Developing the Profile: Step #2 – High Voltage Leak Detection

USP <1207.1> Lifecycle Stages: manufacturing, in-process, stability (PFS only)
Goal: incorporate manufacturing variables

Moving into manufacturing, and testing product-filled syringes, high voltage leak detection is widely used. By developing and validating a method on the standalone PFS, a new level of information is gathered and built into the package integrity profile. Variables experienced during the true manufacturing process (or trial runs, engineering batches, etc) can be evaluated, amongst other things.

From a sensitivity standpoint, methods developed for prefilled syringes using HVLD are typically validated to a limit of detection as low as 3μm in nominal orifice diameter. While this limit of detection may be substantially less sensitive than helium, the benefits provided by HVLD to the overall package integrity profile far outweigh this downside. This is part of the overall risk-mitigation approach. By demonstrating inherent integrity in package development, there should be reasonable confidence that the components, when assembled properly, do not leak. From a risk-assessment standpoint, then, risks such as cracking during plunger insertion or shipment, or fibers caught in the sealing region leading to leakage may be of concern. These also may be mitigated by non-testing control strategies, such as visual inspection, however, visual inspection does not replace the need for CCI. Both can be part of comprehensive control strategies, which should be evaluated on a case-by-case basis.

With the application of HVLD, samples off the manufacturing line is enabled, enabling the use of an in-process control test. There is also availability of 100% online applications in some cases. Additionally, manufactured PFS samples can be subjected to CCI testing before and after distribution simulation. If the PFS is a finished product in and of itself (some manufacturers offer both autoinjection and PFS configurations), the HVLD method could be enabled for CCI in lieu of sterility testing on stability.10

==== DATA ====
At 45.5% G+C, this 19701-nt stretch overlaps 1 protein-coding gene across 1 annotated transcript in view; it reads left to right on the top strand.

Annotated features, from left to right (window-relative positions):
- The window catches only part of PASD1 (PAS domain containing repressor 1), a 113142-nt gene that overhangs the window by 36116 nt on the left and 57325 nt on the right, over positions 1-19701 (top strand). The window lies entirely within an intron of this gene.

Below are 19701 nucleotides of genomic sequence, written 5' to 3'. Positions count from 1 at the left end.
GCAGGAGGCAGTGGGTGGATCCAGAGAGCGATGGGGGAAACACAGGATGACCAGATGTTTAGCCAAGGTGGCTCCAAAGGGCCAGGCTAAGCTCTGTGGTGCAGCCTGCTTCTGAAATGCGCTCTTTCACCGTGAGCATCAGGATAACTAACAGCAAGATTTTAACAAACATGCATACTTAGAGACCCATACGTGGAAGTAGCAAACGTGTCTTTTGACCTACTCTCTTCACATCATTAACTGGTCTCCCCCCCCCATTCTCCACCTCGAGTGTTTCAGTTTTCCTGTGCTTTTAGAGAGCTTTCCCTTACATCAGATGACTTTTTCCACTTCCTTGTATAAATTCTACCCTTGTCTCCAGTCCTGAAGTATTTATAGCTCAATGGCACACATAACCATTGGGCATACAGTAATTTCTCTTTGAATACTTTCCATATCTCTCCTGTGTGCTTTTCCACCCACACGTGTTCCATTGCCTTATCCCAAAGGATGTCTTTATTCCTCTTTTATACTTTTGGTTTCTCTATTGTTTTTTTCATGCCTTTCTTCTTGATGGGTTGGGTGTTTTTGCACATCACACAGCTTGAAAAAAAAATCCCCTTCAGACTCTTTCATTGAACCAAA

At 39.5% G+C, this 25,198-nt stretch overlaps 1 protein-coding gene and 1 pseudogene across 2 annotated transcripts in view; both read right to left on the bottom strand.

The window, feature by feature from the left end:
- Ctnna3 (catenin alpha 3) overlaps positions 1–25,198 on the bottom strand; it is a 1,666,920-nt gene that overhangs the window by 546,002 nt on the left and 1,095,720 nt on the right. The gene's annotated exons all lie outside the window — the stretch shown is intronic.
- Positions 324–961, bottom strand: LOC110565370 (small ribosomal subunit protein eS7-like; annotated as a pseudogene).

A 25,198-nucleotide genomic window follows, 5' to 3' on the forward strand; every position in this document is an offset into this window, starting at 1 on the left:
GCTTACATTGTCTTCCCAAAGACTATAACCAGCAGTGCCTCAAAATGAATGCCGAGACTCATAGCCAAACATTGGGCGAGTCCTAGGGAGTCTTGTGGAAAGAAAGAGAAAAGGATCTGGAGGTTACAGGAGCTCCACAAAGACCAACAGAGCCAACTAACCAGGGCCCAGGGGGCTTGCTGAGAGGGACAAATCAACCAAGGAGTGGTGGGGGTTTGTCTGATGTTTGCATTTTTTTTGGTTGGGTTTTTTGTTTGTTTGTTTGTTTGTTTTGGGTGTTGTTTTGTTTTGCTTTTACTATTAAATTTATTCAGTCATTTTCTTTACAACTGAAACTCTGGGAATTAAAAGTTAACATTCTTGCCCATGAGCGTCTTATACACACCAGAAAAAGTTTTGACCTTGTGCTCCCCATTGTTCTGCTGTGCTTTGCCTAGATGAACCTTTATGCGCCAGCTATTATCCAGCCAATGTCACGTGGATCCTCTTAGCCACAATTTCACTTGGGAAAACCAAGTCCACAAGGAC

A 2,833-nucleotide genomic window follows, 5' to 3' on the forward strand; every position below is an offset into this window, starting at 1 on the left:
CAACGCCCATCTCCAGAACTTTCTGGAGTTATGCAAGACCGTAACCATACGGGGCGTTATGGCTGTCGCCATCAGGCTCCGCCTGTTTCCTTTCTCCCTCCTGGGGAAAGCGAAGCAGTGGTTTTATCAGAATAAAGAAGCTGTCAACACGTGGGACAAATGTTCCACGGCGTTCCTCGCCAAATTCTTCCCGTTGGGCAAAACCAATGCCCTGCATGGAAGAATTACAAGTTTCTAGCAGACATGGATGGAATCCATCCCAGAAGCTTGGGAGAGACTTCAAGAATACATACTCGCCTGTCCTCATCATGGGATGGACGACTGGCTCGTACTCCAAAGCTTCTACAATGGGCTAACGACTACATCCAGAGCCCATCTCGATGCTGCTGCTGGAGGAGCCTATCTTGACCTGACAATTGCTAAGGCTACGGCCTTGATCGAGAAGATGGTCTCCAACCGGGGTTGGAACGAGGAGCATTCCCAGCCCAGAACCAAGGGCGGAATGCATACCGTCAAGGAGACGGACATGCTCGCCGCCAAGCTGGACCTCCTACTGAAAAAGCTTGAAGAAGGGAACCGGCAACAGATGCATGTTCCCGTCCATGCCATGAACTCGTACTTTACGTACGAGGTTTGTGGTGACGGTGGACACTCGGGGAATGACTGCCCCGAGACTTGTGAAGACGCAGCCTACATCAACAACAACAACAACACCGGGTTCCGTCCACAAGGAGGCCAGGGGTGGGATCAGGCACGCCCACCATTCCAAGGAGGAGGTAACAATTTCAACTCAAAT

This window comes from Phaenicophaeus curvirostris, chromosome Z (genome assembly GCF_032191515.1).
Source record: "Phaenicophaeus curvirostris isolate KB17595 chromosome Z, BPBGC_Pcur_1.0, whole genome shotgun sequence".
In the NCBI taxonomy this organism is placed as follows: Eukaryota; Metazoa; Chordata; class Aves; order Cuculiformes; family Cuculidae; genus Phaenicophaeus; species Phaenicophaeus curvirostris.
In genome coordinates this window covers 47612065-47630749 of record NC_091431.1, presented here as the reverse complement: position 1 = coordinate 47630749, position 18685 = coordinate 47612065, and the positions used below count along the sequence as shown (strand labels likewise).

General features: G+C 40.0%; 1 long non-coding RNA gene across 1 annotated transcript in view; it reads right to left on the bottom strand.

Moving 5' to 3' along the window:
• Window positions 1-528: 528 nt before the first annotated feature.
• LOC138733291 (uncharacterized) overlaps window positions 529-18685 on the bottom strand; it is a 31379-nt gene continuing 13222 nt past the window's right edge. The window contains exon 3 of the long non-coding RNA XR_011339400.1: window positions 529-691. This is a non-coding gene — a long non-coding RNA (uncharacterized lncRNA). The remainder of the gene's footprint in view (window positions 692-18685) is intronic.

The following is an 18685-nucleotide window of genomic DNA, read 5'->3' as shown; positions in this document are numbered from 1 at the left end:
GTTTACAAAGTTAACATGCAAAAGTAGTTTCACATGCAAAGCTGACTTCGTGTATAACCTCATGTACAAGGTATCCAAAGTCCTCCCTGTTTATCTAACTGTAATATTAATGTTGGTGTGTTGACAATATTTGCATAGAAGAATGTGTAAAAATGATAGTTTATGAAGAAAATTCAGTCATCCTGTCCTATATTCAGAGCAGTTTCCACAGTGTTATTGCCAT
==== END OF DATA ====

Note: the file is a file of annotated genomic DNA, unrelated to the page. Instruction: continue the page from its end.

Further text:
The limitation of this method, as previously discussed, is that probes need direct access to the liquid holding container. In this case, the PFS. Thus, when considering testing the PFS once assembled into the autoinjection device, HVLD is no longer applicable, which leads us to the third method which can be employed to contribute to the package integrity profile of the final product-package system.

Developing the Profile: Step #3 – Pressure-Based Analysis (Vacuum Decay)

USP <1207.1> Lifecycle Stages: package development, manufacturing, stability (Autoinjector only)
Goal: incorporate manufacturing variables

The complications of applying a pressure-based analysis such as vacuum decay on an autoinjector have already been discussed. Previously, though, it was in the context of seeking the “silver bullet”. In this case, the vacuum decay method on the final autoinjection system may indeed have relatively poor sensitivity when compared to leak sizes of concern. However, application of the method is being supported by the complete body of data collected through the development of the package integrity profile. Studies and learnings up to the point of final assembly should have substantially reduced risk of CCI failures present in PFS prior to assembly.

A validated vacuum decay method may be used for final device stability testing, given the appropriate risk-based justification. Sometimes, methods are developed on the final assembly, but filled with a water or placebo solution with similar properties. These surrogates have substantially less propensity to clog defects, and thus, methods are able to achieve a much lower limit of detection. Surrogate-filled systems allow for some important studies to be performed, such as validation of the device assembly process, ensuring risks during that process, such as syringe cracking due to high compressive forces, or needle-shield back-off. Similarly, propensity for defects such as cracking and cap back-off can be evaluated prior to and post distribution simulation to design or refine secondary and tertiary pack-out options for final autoinjector assemblies. Lastly, incorporation of water-filled samples into a broader stability testing matrix including drug product-filled PFS, may be of benefit, as it can demonstrate “functional stability” of the autoinjection unit over time.